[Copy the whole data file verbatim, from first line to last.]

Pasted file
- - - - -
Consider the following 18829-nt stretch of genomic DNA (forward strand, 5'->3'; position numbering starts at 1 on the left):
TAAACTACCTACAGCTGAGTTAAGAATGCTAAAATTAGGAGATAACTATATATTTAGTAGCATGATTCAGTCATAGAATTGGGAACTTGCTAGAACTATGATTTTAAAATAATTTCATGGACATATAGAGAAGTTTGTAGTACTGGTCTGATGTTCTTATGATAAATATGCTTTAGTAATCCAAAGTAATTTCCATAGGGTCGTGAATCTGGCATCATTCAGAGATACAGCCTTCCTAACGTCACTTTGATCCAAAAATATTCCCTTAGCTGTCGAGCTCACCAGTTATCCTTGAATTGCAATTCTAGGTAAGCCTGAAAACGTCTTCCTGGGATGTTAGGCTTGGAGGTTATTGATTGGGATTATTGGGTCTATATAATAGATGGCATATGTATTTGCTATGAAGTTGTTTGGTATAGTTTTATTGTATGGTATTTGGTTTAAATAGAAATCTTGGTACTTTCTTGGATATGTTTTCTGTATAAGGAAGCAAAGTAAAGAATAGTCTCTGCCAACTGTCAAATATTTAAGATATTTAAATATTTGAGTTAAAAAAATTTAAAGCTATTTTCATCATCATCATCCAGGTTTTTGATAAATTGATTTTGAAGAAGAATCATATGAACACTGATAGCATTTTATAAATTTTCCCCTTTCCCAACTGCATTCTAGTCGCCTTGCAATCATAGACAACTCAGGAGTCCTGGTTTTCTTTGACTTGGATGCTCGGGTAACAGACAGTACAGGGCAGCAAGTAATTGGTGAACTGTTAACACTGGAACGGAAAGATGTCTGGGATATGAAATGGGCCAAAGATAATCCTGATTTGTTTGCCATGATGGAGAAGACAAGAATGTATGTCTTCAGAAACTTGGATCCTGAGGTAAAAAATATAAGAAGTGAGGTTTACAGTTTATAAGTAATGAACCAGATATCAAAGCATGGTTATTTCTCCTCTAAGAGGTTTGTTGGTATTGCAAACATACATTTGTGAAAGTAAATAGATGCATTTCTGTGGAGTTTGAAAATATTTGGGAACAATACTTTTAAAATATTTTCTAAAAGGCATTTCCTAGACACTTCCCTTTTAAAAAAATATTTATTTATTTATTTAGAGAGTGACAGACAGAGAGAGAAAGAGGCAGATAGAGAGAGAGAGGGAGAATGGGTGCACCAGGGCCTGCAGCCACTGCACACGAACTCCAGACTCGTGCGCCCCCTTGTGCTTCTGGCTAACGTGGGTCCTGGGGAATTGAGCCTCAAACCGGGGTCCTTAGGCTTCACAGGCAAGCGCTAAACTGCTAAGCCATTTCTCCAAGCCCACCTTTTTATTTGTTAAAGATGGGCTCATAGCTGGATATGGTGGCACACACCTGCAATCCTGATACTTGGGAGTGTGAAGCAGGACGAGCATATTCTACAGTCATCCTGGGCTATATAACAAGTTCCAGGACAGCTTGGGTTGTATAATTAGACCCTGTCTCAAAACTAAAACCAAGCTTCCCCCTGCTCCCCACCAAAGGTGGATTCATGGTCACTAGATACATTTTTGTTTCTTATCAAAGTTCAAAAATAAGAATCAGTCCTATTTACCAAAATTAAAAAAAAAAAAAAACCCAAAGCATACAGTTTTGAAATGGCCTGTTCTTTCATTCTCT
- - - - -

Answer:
Consider the following 18829-nt stretch of genomic DNA (forward strand, 5'->3'; position numbering starts at 1 on the left):
TAAACTACCTACAGCTGAGTTAAGAATGCTAAAATTAGGAGATAACTATATATTTAGTAGCATGATTCAGTCATAGAATTGGGAACTTGCTAGAACTATGATTTTAAAATAATTTCATGGACATATAGAGAAGTTTGTAGTACTGGTCTGATGTTCTTATGATAAATATGCTTTAGTAATCCAAAGTAATTTCCATAGGGTCGTGAATCTGGCATCATTCAGAGATACAGCCTTCCTAACGTCACTTTGATCCAAAAATATTCCCTTAGCTGTCGAGCTCACCAGTTATCCTTGAATTGCAATTCTAGGTAAGCCTGAAAACGTCTTCCTGGGATGTTAGGCTTGGAGGTTATTGATTGGGATTATTGGGTCTATATAATAGATGGCATATGTATTTGCTATGAAGTTGTTTGGTATAGTTTTATTGTATGGTATTTGGTTTAAATAGAAATCTTGGTACTTTCTTGGATATGTTTTCTGTATAAGGAAGCAAAGTAAAGAATAGTCTCTGCCAACTGTCAAATATTTAAGATATTTAAATATTTGAGTTAAAAAAATTTAAAGCTATTTTCATCATCATCATCCAGGTTTTTGATAAATTGATTTTGAAGAAGAATCATATGAACACTGATAGCATTTTATAAATTTTCCCCTTTCCCAACTGCATTCTAGTCGCCTTGCAATCATAGACAACTCAGGAGTCCTGGTTTTCTTTGACTTGGATGCTCGGGTAACAGACAGTACAGGGCAGCAAGTAATTGGTGAACTGTTAACACTGGAACGGAAAGATGTCTGGGATATGAAATGGGCCAAAGATAATCCTGATTTGTTTGCCATGATGGAGAAGACAAGAATGTATGTCTTCAGAAACTTGGATCCTGAGGTAAAAAATATAAGAAGTGAGGTTTACAGTTTATAAGTAATGAACCAGATATCAAAGCATGGTTATTTCTCCTCTAAGAGGTTTGTTGGTATTGCAAACATACATTTGTGAAAGTAAATAGATGCATTTCTGTGGAGTTTGAAAATATTTGGGAACAATACTTTTAAAATATTTTCTAAAAGGCATTTCCTAGACACTTCCCTTTTAAAAAAATATTTATTTATTTATTTAGAGAGTGACAGACAGAGAGAGAAAGAGGCAGATAGAGAGAGAGAGGGAGAATGGGTGCACCAGGGCCTGCAGCCACTGCACACGAACTCCAGACTCGTGCGCCCCCTTGTGCTTCTGGCTAACGTGGGTCCTGGGGAATTGAGCCTCAAACCGGGGTCCTTAGGCTTCACAGGCAAGCGCTAAACTGCTAAGCCATTTCTCCAAGCCCACCTTTTTATTTGTTAAAGATGGGCTCATAGCTGGATATGGTGGCACACACCTGCAATCCTGATACTTGGGAGTGTGAAGCAGGACGAGCATATTCTACAGTCATCCTGGGCTATATAACAAGTTCCAGGACAGCTTGGGTTGTATAATTAGACCCTGTCTCAAAACTAAAACCAAGCTTCCCCCTGCTCCCCACCAAAGGTGGATTCATGGTCACTAGATACATTTTTGTTTCTTATCAAAGTTCAAAAATAAGAATCAGTCCTATTTACCAAAATTAAAAAAAAAAAAAAACCCAAAGCATACAGTTTTGAAATGGCCTGTTCTTTCATTCTCT